AOL is putting the finishing touches on a high-tech system for mass-producing news articles, entertainment and other online content, the linchpin of Chief Executive Tim Armstrong’s strategy for reviving the struggling 25-year-old Internet company after Time Warner spins it off next month.

Mr. Armstrong’s goal is to make AOL, which has been losing visitors and revenue, a magnet for both advertisers and consumers by turning it into the top creator of digital content. He hopes to do so in part by turning some media and marketing conventions on their ear, and potentially blurring the lines between journalism and advertising.

“Content is the one area on the Web that hasn’t seen the full potential. Hopefully, we will spark a revolution of people doing content at a different scale,” says Mr. Armstrong, a former advertising executive at Google.

AOL is betting it can reinvent itself with a numbers-driven approach to developing content, based on what Web-search and other data tell it is most likely to attract audiences and sponsors.

As pointed out this the article, this strategy mimics the approach taken by companies like Demand Media and Associated Content. Wired has a long profile covering Demand Media’s strategy, which uses an algorithm to pick narrow content subjects that could generate significant revenue from sources like Google Adwords.

Thousands of other filmmakers and writers around the country are operating with the same loose standards, racing to produce the 4,000 videos and articles that Demand Media publishes every day. The company’s ambitions are so enormous as to be almost surreal: to predict any question anyone might ask and generate an answer that will show up at the top of Google’s search results. To get there, Demand is using an army of Muñoz-Donosos to feverishly crank out articles and videos. They shoot slapdash instructional videos with titles like “How To Draw a Greek Helmet” and “Dog Whistle Training Techniques.” They write guides about lunch meat safety and nonprofit administration. They pump out an endless stream of bulleted lists and tutorials about the most esoteric of subjects.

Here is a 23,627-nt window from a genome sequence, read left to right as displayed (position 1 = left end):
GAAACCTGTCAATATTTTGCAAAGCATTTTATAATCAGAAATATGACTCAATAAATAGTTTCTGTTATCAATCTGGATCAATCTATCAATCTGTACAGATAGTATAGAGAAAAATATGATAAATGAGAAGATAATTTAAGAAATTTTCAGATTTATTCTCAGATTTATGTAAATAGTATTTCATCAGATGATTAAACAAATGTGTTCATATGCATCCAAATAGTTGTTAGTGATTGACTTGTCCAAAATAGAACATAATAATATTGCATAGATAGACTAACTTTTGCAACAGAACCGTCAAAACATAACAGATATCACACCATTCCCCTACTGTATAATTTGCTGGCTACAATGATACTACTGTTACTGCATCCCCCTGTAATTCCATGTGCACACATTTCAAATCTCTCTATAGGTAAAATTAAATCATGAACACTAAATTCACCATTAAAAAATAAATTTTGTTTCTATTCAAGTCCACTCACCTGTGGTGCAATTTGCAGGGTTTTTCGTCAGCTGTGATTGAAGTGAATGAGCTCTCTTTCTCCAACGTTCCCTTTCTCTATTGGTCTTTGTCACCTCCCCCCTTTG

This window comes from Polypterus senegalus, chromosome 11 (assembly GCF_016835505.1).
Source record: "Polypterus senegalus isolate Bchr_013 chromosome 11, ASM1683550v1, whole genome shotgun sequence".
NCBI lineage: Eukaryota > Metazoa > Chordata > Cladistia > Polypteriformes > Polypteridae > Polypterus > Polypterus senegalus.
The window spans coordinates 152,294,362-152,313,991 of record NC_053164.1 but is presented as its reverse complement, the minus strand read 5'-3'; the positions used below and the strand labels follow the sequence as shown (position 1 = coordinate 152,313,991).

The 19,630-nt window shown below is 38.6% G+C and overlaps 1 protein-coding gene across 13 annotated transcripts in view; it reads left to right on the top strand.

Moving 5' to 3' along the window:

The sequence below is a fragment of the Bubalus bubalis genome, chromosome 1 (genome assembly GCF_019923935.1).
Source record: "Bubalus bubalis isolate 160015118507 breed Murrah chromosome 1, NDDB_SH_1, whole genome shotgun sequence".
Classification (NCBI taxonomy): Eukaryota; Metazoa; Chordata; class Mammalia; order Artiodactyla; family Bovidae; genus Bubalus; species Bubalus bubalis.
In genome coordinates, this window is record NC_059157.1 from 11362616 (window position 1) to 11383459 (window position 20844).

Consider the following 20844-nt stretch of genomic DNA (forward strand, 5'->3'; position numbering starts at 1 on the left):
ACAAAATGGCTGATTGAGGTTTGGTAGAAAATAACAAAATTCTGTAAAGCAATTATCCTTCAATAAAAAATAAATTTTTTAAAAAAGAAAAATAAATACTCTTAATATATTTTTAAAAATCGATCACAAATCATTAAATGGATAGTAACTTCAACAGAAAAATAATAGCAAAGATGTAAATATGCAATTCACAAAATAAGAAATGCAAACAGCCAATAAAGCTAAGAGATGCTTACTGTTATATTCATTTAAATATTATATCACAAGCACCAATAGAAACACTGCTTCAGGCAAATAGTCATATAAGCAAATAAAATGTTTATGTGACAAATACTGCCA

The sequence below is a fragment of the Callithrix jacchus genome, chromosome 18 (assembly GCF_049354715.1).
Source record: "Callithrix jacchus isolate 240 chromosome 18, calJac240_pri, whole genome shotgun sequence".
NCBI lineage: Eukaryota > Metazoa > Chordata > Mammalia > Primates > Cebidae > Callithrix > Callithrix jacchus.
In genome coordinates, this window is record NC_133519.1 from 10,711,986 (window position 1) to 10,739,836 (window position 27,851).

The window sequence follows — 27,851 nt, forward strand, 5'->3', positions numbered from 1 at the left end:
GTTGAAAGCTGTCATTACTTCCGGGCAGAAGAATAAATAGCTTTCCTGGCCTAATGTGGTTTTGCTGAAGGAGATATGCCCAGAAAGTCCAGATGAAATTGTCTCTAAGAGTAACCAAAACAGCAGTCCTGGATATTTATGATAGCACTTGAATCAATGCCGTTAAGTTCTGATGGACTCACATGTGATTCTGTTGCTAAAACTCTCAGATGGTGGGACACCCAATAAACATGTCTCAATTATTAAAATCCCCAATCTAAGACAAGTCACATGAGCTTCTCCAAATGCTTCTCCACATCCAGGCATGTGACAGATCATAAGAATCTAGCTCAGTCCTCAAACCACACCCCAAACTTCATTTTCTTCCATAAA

In one sense the strategy is brilliant. There’s obviously some demand for content in each of these areas, and companies like Demand are meeting the demand (what’s in a name?) and profiting nicely from it.

On the other hand, much of the content is crap, and the crap from these big companies who get massive love from Google will often rank higher than similar content produced by others. This raises another question – will quality ever matter in search results? The criteria used by the search engines, which heavily rate factors like incoming links, are easily manipulated by content factories like Demand Media.

Manipulating Google results is obviously a big business these days, and companies like Demand Media and AOL are just doing it on a much larger scale. But we’re getting to the point where content is turning into a commodity, and Google is feeding the beast. In the long run, it will be interesting to see if Google adjusts its secret sauce, or whether the content factories will litter the web and the search engine with second-rate content.